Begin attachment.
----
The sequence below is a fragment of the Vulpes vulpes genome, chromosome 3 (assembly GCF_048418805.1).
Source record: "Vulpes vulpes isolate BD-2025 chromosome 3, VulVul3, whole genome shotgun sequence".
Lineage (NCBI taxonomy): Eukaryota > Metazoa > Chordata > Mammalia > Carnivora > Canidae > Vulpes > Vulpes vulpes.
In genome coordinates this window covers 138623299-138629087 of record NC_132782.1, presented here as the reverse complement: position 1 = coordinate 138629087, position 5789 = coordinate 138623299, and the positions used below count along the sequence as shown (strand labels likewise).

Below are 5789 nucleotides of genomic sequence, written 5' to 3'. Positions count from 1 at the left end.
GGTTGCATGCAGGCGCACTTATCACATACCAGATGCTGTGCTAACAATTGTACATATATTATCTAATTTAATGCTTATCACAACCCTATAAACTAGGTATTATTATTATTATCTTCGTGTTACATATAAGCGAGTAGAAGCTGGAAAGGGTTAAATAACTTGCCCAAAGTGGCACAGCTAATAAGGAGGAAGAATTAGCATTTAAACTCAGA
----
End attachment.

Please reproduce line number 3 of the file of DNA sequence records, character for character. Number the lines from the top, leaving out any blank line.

Lineage (NCBI taxonomy): Eukaryota > Metazoa > Chordata > Mammalia > Carnivora > Canidae > Vulpes > Vulpes vulpes.